BY FRED LEESON
No five-acre tract in Portland likely has undergone more development scrutiny, planning and neighborhood tooth-gnashing than the former site of Albina Fuel Co. at NE Broadway and 33rd Avenue, hard against the I-84 freeway.
After more than 10 years, dozens of public meetings and countless pixels devoted to potential designs, dare we say that construction is at hand? At long last, all parties, even the once-feisty neighbors, apparently hope so.
The Portland Design Commission on January 24 gave its blessing to a plan composed of what will look like five separate buildings all sitting on a two-story podium for 270 parking spaces. The buildings will include 211 units of apartments and townhouses and a retail strip facing Broadway anchored by a New Seasons food market.
The last hurdle, it appears, was convincing the developer, Capstone Partners, and its design team to upgrade exterior finishes on the industrially-inspired buildings that will stretch for some 600 feet along Broadway. LRS Architects of Portland is the local design firm, along with Runberg Architecture Group of Seattle, which has an extensive background in urban mixed-use projects.
With a hefty prod from the Design Commission in earlier meetings, the design team scrapped a skin heavily reliant on metal panels to a more expensive scheme using three-coat sand-finished stucco. “We think we have a path figured out to make it economically viable,” said Jeff Sackett, a Capstone principal.
The various buildings reflect a similar design theme, reflecting the nearby 1920s-era industrial buildings of the former Doernbecher Furniture Co. in Sullivan’sGulch (now a massive self-storage operation) and the Gordon’s Fireplace building just across NE 33rd Avenue. However, Greg Mitchell, an LRS architect, said the intent was to make each of the four and five-story building look a little different by gently changing color patterns and some fenestration. The overall project will bear the name “Grant Park Village” atop a modest tower element at the key 33rd and Broadway intersection.
The five buildings will create a central courtyard that will be open to the public and provide access to the townhouses. A walkway at the southern edge of a roughly triangle-shaped property may someday intersect with a proposed bicycle/pedestrian way along Sullivan’s Gulch.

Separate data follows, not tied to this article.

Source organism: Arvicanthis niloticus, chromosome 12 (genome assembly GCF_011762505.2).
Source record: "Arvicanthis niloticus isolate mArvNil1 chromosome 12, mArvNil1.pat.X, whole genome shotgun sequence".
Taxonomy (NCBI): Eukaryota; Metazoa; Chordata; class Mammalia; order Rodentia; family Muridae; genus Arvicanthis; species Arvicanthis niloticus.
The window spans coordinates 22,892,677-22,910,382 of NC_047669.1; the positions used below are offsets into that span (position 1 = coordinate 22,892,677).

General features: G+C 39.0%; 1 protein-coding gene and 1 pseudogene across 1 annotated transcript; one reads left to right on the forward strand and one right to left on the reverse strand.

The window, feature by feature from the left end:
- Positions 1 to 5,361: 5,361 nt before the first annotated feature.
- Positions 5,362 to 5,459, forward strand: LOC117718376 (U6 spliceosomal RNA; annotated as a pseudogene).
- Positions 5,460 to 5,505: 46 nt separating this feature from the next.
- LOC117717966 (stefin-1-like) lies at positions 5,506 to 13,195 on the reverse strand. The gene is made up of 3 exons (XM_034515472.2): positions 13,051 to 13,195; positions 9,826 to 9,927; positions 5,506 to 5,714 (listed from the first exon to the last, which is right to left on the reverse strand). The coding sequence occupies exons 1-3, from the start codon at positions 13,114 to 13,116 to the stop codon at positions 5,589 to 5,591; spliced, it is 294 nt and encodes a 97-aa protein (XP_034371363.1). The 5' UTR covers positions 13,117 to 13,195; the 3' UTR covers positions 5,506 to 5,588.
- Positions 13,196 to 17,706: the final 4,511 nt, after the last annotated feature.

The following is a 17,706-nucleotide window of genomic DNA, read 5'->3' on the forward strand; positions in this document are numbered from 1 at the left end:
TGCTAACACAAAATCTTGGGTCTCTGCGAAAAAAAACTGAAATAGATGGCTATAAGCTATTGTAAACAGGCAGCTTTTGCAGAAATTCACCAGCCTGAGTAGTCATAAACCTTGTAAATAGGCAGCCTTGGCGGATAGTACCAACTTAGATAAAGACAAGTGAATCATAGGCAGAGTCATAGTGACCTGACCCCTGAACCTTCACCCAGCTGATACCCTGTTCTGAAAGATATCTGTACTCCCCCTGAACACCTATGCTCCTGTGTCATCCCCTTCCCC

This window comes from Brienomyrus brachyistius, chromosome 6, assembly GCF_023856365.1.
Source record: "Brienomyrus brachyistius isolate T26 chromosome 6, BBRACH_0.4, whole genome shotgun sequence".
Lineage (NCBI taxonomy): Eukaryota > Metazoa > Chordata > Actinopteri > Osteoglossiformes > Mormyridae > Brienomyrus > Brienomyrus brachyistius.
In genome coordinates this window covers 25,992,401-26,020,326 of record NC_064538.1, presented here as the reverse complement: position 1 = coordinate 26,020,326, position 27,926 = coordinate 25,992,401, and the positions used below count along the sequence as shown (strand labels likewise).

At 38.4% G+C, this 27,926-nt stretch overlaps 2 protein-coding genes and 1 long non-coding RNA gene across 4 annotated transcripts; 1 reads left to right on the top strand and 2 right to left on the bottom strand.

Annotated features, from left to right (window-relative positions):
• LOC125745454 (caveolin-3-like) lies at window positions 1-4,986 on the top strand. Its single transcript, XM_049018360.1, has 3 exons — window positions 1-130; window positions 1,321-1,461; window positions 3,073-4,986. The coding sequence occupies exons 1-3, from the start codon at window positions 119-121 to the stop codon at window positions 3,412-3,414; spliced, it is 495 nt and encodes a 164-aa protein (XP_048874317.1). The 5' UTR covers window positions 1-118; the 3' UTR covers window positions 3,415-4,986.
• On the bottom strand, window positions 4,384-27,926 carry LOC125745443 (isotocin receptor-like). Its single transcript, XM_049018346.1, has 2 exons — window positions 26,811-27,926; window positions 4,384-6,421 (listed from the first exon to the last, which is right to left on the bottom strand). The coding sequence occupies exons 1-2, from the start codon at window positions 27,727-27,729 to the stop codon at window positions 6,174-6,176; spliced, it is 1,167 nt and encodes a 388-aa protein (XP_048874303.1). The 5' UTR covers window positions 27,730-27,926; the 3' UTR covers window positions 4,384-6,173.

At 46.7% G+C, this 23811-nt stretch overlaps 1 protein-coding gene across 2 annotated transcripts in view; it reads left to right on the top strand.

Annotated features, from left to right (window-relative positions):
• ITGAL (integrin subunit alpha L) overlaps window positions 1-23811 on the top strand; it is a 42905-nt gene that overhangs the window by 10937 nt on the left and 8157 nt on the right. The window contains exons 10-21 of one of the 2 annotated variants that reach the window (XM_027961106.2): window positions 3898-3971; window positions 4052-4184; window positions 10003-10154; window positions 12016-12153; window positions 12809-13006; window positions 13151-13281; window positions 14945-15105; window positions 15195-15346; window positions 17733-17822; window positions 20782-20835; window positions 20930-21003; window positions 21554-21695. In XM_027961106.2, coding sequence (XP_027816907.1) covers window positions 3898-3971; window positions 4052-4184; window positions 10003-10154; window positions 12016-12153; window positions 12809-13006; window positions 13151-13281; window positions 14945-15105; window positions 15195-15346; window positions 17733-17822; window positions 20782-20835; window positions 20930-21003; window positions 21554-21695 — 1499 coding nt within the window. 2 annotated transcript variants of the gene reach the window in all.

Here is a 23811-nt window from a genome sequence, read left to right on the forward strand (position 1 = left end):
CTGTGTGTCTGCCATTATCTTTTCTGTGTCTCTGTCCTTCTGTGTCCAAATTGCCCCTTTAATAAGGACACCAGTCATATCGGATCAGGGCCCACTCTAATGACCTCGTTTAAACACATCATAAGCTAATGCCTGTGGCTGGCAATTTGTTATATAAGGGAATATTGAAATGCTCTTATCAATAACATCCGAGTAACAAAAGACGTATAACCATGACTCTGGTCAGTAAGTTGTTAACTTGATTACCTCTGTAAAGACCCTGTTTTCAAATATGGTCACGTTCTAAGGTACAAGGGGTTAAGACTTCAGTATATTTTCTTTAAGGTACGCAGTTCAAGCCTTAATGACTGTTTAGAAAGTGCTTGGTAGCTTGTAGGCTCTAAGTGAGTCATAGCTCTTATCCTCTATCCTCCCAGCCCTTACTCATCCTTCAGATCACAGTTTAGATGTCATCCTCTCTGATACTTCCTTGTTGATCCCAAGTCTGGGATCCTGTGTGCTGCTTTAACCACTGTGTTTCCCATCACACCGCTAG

An earlier plan from another developer to build 319 condos (remember those?) and retail space on the same site won Design Commission approval in 2008 after lengthy scrutiny, but the recession killed that plan.
Carol Gossett, a Sullivan’s Gulch Neighborhood Association resident, said her association and the adjacent Grant Park Neighborhood Association generally favored the plan. Over the years, neighbors were primarily concerned about traffic that would be generated by a large-scale project. The final plan calls for another major signal at Broadway and 32nd Avenue, which would funnel traffic to the Weidler Street vehicular entrance. Gossett said she hopes the economy will allow construction of the Capstone project.
The sloping site posed several design challenges, including vehicle circulation to allow for fire trucks and grocery supply trucks as long as 67 feet. Storm water run-off will be stored in large cistern, allowing for gradual, timed release into the sewer system.
Commission members offered encouraging thoughts about the scope of the project and its impact on the vicinity. One, Tad Savinar, said it would be a significant link between the Hollywood District and the Broadway commercial strip, and add vitality to portions of Broadway that offer “a lot of less than desirable storefronts.” Jane Hansen said she thinks the project will be “a really popular and much-needed development in the neighborhood.”
Commissioners Ben Kaiser and David Keltner lauded the switch to stucco on the major facades. In 20, 30 or 40 years, Keltner noted, the buildings will still look good and people “will have no idea how it was financed at the time.”
If completed as planned, the project will make the vicinity one of the city’s most dense food centers. While some underserved Portland neighborhoods beg for a new supermarket, New Seasons, QFC and the Hollywood Fred Meyer will be competing within just a few blocks of one another.